Detective Comics 590

My Favorite Issue in the Grant-Breyfogle Run

As a start, let me invite you to look at the cover. This cover alone is worth the price of the whole book. Look at the way Batman is drawn - standing still yet dynamic. Look at Big Ben in the distance, it's in silhouette but the clock details still give it three dimensionality. The bats coming out are just perfect together with the painstaking detail of the tree branches. The colors are a close match and  are subdued - with only the moon and the logo serving as contrast. The mood is somber and chill. The artist is Norm Breyfogle, he also does the rest of the issue.

I originally wanted to approach this issue of Detective Comics a showcase of Breyfogle art but John Wagner's and Alan Grant's script is so good I'll highlight points in both writing and art.

The issue starts with a terrorist attack on some Vietnam War veterans in Gotham. This sordid scene is discovered by Batman.

batman discovers dead veterans enlarge

As expected, he is furious.

Look at the stylized way Batman is drawn. This is trademark Breyfogle and I'm loving it.

The Gotham police inform Bats that the one responsible has diplomatic immunity and therefore, cannot be prosecuted and has already boarded a flight to London.

Batman gets even more furious.

Batman swings off into the night and the next day Bruce Wayne decides to go on a vacation - to London. He he he.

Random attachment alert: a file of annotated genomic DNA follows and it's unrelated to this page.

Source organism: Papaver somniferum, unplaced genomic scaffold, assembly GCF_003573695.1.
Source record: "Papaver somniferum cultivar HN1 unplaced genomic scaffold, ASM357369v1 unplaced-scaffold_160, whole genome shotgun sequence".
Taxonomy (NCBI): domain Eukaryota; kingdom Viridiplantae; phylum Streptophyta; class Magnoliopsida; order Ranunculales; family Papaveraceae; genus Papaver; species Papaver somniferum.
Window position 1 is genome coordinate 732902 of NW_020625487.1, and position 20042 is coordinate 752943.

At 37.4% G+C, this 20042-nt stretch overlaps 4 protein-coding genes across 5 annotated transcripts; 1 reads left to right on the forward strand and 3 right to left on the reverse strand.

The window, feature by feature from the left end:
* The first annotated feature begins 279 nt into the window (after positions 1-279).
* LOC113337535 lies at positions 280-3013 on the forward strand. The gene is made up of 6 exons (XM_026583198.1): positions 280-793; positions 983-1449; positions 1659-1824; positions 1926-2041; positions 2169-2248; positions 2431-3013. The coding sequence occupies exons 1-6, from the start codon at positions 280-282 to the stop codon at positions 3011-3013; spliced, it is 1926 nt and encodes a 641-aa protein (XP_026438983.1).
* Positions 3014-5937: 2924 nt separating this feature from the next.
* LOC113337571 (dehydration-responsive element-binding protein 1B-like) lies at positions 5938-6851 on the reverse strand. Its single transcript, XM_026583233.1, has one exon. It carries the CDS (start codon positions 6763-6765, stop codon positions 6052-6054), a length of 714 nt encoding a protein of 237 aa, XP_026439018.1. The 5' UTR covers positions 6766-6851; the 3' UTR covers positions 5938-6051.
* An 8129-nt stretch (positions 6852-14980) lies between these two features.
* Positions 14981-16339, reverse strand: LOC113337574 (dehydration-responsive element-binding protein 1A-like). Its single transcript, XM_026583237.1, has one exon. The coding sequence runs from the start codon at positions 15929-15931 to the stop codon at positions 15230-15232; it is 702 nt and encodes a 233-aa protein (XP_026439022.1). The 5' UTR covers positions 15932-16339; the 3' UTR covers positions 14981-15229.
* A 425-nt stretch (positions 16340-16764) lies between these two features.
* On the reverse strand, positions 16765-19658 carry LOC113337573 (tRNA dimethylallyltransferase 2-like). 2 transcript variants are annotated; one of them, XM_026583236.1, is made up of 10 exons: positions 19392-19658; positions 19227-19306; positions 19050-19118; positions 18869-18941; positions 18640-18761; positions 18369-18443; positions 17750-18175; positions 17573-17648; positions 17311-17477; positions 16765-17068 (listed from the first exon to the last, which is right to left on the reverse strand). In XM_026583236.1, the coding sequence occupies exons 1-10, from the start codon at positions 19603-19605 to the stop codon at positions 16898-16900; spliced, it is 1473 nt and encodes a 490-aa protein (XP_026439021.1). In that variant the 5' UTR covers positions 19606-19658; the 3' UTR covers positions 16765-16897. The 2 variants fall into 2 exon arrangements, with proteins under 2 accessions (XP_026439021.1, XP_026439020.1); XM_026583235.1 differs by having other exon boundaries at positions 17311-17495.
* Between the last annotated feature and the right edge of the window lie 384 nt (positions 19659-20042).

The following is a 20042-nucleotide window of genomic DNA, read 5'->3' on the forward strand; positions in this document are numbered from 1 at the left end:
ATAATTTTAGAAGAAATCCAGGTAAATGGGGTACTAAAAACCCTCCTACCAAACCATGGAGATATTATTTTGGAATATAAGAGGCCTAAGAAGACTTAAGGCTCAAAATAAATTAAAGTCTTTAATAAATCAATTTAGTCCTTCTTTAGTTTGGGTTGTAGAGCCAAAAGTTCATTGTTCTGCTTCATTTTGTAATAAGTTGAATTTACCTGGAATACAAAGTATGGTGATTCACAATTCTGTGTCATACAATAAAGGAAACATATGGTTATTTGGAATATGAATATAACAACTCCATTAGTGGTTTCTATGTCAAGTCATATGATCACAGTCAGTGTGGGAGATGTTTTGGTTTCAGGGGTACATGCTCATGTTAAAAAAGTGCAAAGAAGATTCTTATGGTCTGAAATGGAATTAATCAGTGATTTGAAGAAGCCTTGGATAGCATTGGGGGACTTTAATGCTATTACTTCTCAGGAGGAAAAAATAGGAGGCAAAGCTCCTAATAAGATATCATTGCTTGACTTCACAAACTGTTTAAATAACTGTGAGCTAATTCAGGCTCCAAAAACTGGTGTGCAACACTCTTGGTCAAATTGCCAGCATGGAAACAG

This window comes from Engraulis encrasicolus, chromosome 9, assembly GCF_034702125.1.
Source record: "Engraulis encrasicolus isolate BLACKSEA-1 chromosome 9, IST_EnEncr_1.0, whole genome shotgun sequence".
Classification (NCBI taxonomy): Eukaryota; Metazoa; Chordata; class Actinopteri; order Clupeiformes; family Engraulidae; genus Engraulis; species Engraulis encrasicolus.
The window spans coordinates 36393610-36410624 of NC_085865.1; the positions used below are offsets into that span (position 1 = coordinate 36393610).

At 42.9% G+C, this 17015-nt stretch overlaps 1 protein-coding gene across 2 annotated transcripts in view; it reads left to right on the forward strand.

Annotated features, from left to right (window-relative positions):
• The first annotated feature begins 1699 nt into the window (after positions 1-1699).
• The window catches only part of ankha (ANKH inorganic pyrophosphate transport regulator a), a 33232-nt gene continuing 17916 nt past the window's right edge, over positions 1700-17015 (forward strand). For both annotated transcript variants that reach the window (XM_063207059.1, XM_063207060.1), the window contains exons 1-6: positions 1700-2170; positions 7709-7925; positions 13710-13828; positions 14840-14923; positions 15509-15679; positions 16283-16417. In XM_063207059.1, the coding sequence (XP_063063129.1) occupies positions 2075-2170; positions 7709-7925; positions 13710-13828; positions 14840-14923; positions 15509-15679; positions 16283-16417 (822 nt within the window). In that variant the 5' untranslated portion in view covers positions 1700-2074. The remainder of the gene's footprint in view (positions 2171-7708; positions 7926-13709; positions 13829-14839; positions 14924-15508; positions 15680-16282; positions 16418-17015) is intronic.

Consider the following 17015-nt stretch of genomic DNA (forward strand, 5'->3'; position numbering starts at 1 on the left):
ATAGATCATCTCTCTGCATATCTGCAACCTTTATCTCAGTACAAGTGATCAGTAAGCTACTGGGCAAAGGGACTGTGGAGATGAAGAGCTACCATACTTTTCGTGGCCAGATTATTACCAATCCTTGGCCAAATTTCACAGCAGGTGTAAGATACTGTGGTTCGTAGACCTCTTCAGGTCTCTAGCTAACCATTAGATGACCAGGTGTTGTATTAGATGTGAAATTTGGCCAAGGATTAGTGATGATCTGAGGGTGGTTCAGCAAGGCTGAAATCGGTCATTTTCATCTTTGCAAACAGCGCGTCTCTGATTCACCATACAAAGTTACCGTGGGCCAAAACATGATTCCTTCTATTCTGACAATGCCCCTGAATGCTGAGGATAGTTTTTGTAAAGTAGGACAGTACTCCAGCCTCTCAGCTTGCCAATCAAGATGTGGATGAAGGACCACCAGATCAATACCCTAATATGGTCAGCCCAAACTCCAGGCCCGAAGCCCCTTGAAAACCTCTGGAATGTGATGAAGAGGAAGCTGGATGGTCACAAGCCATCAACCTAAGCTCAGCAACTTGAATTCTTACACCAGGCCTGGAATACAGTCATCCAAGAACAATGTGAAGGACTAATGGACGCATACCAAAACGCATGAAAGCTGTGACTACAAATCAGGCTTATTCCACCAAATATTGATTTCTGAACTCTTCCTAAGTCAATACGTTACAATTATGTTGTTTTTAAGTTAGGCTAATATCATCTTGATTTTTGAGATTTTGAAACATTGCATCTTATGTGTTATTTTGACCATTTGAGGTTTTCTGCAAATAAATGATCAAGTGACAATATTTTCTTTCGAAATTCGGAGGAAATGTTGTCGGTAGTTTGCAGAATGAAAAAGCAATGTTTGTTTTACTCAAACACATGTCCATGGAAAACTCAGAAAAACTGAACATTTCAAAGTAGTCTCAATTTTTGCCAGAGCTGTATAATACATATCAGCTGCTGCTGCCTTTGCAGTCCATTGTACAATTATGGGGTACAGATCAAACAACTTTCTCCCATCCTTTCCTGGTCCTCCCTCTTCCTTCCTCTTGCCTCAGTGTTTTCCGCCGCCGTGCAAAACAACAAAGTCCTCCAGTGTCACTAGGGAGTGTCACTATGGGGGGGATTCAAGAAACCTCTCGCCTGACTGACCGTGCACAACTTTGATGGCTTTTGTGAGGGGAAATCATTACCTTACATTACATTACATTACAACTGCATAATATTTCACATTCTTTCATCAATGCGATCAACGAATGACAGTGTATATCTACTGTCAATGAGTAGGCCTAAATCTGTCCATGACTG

Breyfogle's London is gorgeous, as is heralded by Big Ben on the cover. Here's a sampling:

parliament enlarge

london landmarks enlarge

While Batman is in his hotel some kids celebrating Guy Fawke's Night are shown outside. Breyfogle's layout and paneling is well worth showing as well as what I would take to be the traditional rhyme for this occasion.

kids celebrating guy fawkes night as bruce wayne looks on enlarge

Now it is the writing's turn to take the spotlight. During his battle with the terrorist we get a a bit of a sermon from the guy responsible for killing those veterans in Gotham.

a terrorist explains himself enlarge

The wonderful thing about this issue is that Batman himself gives an answer to this piece of terrorist reasoning not so much by his words but by his actions when he makes his way into the terrorist hideout.

batman knocks out some goons and leaves enlarge

Do you see it? The terrorist holds an entire group to blame for the actions of a few individuals - considering innocent men somehow guilty of acts they have nothing to do with. Batman stands as the polar opposite as can be seen in the narration by the Caped Crusader in the panel above.

I think that's an artful and subtle piece of writing from Wagner and Grant, a good complement to Breyfogle's art.

Before Batman leaves London, he throws his costume in the bonfire so as to make it easier for him to go through Customs. I love Breyfogle's rendition of the burning costume and those kids in the background not quite believing what they are seeing in the flames.

batman cowl in a bonfire

Posted by  Pete Albano - January 31, 2011

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detective comics 590

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Detective Comics issues


579 : Crime Doctor

582 : Millenium crossover

583-584 : The Ventriloquist

585-586 : Ratcatcher

587-589 : Corrosive Man

590 : Batman In London

591 : Batarang vs. Boomerang

592-593 : On the trail of a torture killer

594 : Ecsta-wha?

617 : Joker

871 : The Collectors

874 : James Gordon

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